This article delves into the aspects of horticultural light intensity and spectra as well as their relative influence on cannabis photosynthesis, photomorphogenesis, and overall yield.
This article delves into the aspects of horticultural light intensity and spectra as well as their relative influence on cannabis photosynthesis, photomorphogenesis, and overall yield. While the manipulation of lighting spectrum and the utilization of sufficient photon density can govern the expression of both major and minor cannabinoids, as well as secondary metabolites such as an array of terpenes, anthocyanins, and flavonoids; these important environmental factors exert considerable influence on plant transpiration and thus a plant’s physiological response to vapor pressure deficit (VPD). In the rapidly expanding cannabis industry, optimizing cultivation practices to maximize crop quality and yield hinges upon a cultivator’s understanding of the intricate interplay between various lighting modalities and VPD. In turn, correct management of VPD alleviates many of the problems that plague controlled environment agriculturists, such as nutritional deficiencies, mold, mildew, and waste of valuable resources, such as CO2, water, and nutrients—the latter of which also results in undesirable capital expenditures.
The art of cannabis and hemp cultivation is reliant on achieving a balance between utilizing stable genetics and the meticulous optimization of various environmental parameters. These factors synergistically contribute to the cultivation outcome, influencing the production of optimal yield and phytochemical composition of the plant varietals involved. To this point, vapor pressure deficit (VPD) emerges as a metric of paramount importance to the overall success of the cultivation environment. VPD is a measurement that represents the deficit between the amount of moisture in the air and the maximum moisture the air can hold (saturation). This metric exerts a profound impact on the transpiration rate within cannabis plants. Transpiration is a physiological process involving the transport of water (along with CO2 and dissolved nutrients) from the roots through the xylem to the leaf (stomata), where it undergoes a phase change into vapor and is subsequently released into the atmosphere.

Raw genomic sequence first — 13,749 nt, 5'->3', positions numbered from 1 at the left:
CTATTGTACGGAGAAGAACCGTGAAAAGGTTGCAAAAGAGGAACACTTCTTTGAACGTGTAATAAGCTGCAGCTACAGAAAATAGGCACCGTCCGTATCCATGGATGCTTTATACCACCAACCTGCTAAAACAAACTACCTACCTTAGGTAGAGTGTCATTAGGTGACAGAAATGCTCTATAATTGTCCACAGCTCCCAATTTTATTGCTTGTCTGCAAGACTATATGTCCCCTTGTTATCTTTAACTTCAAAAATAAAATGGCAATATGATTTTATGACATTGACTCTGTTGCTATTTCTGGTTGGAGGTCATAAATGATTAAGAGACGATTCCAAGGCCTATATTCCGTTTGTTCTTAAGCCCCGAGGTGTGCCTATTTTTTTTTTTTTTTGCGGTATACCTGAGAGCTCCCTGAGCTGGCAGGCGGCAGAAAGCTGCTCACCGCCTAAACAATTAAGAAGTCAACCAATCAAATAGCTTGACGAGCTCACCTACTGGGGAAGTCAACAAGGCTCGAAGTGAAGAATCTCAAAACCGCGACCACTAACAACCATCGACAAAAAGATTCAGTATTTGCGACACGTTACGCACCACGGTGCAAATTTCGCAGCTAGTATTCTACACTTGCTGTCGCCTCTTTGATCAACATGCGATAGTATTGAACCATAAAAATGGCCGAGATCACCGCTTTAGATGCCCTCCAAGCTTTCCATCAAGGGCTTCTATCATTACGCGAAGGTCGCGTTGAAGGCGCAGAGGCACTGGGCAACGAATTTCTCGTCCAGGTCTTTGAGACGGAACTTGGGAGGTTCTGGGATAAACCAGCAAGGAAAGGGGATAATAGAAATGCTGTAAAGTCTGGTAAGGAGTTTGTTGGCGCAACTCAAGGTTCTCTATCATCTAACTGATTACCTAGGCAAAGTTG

Although transpiration is primarily driven by the vapor pressure within the plant, it’s important to note that the internal atmosphere of the leaf is not saturated. However, the stomata, which are tiny pores on the leaf, play a crucial role in pressure regulation and thermoregulation. The stomata serve as a gateway between the highly humid internal environment of a plant and the surrounding atmosphere. When humid and dry air come into contact, they attempt to balance each other out, with vapor pressure flowing from high humidity to low. Therefore, if the atmosphere is very hot and dry, water vapor will escape from the leaves at a faster rate, increasing the transpirational demand on cannabis plants and potentially leading to wilting and nutrient deficiencies (see Figure 1a). Conversely, in humid grow rooms where atmospheric conditions are not significantly different from those of the leaf, less water vapor will be able to escape—giving rise to various issues, including the development of fungal diseases, mold, and root rot (see Figure 1b). When the VPD is at an optimal level, plants can more effectively absorb and distribute the nutrients they need for growth and yield (see Figure 1c). Scientifically-minded growers favor VPD as a measure that provides insight in the ever-changing conditions of the air’s moisture-holding capacity at any given temperature.